1. David

      The whole thing is value extraction. In the old phrase, if you’ll excuse me, “don’t bullshit a bullshitter.” Paul Volcker knows what he is talking about, and after all it is common sense. If you don’t understand that, then you need to learn something that finance books cannot teach you.

      Somebody has to allocate risk and facilitate trade — to allow society to reap most of the “gains from trade”. You don’t need that function to make up a large percentage of GDP, gimme a break.

      Fixed income, equities, commodities, I’ve touched all those areas as well as credit, and the mentality is no different. Actually it’s unfair to make such a big distinction between the people who work in the bond department and those who work in the credit products department, just because of which part of the contracts happened to blow up this time.

      1. Bipolar world

        So, in essence, what are you saying? That working in finance makes you immoral? Or only immoral people work in finance? That is not my experience. I also disagree that things just “happened” to blow up, as you put it. Was it equally likely that we would have a crisis caused by equity derivatives or currency swaps, or what is your point?

  12. David

    When I was an engineer, I think perhaps immodestly that I was adding some social value. I went into the field because it seemed useful, and it was common sense that if I used my talents at something useful, society would allow me a decent life as a contributing member. And it was OK, only OK.

    But the finance types seemed to be having all the fun, and they could possibly make a lot of money. And, well, I was tired of having my wages cut by various means, all the while the government was decrying an engineering shortage. I felt that my common sense was a bit too common; I was being taken advantage of, and missing out on an interesting life experience. There was something sneaky going on, and I wanted to be a part of it, and to get my share of the good stuff.

    So I went back to school and became a finance type. To a large extent my motivation was to see how the world really worked. And I did learn a lot about that, from theory and from coming in contact with forces that I didn’t have an opportunity to see before. So I got what I came for. As it turned out I didn’t make all that much money, even though I learned my stuff quite well, but it was fun until recently.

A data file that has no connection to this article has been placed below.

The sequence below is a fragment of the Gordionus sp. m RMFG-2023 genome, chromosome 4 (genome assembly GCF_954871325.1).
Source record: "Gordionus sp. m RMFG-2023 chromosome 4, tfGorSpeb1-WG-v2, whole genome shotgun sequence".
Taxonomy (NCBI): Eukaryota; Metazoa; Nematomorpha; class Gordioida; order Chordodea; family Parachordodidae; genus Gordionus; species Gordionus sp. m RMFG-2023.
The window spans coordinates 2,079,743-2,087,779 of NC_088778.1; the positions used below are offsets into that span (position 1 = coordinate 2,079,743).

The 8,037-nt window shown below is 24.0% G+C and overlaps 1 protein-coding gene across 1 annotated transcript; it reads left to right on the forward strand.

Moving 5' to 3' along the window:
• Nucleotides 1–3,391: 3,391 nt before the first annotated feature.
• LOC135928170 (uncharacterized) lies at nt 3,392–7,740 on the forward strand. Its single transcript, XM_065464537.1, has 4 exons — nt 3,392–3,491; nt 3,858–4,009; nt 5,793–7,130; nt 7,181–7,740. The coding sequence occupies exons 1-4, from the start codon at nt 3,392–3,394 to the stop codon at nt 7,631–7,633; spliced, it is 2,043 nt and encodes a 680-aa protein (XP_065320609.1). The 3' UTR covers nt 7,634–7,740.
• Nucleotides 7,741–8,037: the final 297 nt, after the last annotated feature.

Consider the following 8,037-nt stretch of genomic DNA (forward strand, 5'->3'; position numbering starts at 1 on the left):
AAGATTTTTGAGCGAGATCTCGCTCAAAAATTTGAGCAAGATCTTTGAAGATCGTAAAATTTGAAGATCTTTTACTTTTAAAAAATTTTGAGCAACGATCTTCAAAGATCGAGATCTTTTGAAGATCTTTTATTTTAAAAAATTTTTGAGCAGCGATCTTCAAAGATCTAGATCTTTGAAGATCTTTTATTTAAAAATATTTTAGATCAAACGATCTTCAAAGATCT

Now it’s not fun, because the world isn’t working that way any more. It’s good that things have changed. It was wrong before, I already knew that long ago and should not forget that, and it was my evil pleasure to experience it slightly, but I should not get wrapped up in that experience and think it was more than a temporary fling.

    So now I have to figure out what to do next, in this world that is in between phases.

  13. Mio

    Thank you Toby, DownSouth, et al for one of the most intelligent/compassionate discussions I’ve read on economic blogs. You put the cynics at Zerohedge and the self-absorbed greedaholics at Global Economic Analysis to shame.

  14. Doc Holiday

    I don’t know if this point has been brought up, but it is one of those 1+1 =2 things. The hospital cleaners should audit the bankers. In a world where almost every financial engineer smells like feces, it seems obvious that someone should do society a favor and keep these poor bastards out of the garbage they keep getting into. The bankers obviously have no self-respect and are incapable of taking care of themselves without public support, so why not just put them in mental institutions and have someone watch after them and keep them out of trouble. Society would be far better off!

  15. John Emerson

    I worked in hospitals for years, and I can tell you that hospital cleaners (housekeeping, we called them) are very carefully trained and very strictly supervised. It’s down to the level of “Hold the sponge in your left hand and the brush in your right hand, and start from the top and work down”. Everything has to be done exactly right because one mistake can recontaminate an area.

    And by contrast, doctors cheat on infection-control rules all the time. Infection-control doctors lead hellish lives because they can’t really supervise their peers.

  16. o.jeff

    This study of the negative impact of bankers on society is important. It is a nice building block, among many which are needed, to reform our monetary and banking systems by returning to sound money and sound banking.

    There have been other useful building blocks–the story that bankers got the H1N1 vaccination first, the story that bankers were buying guys to protect themselves from angry citizens, etc.

    All are helpful anecdotes to plant the popular notion that bankers need to be punished severely via every means possible — and certainly through intense regulation and reform.

    We have to break the grips of the bankers on our nation and end the most successful instance of regulatory capture in history.

  17. craazyman

    There should be a word for situations when everyone in a certain place and time loses their minds and goes completely nuts.

    This would really help, to have this word, because then it wouldn’t be such a struggle to point out all the insanity.

    All you’d have to do is say, “Well, Look at them over there, they’re having a real ______.”

    It should be a word that connotes a sense of shameful loss of control. So that people would want to deny it and feel deeply ashamed and embarrased. Sort of like they’d feel if they were caught in a brothel paying for sex with a 12 year old.

    It should probably be a German sounding word, because it would have psychoanalytical overtones and that Germanic capability for social catastrophe and collective psychosis.

    I don’t speak German, but it should sound like you’re spitting from the back of your throat, the way German sounds.

    So when a bunch of dip-shit nobodies makes a few million a year looting prudent savers and small children’s futures, and tries to justify it by reference to their “talent” and gets the government and academia on their side somehow, you can just use that word. “Crime” is too blunt a word. I’m thinking of something with at least five syllables that hits like a mind missle.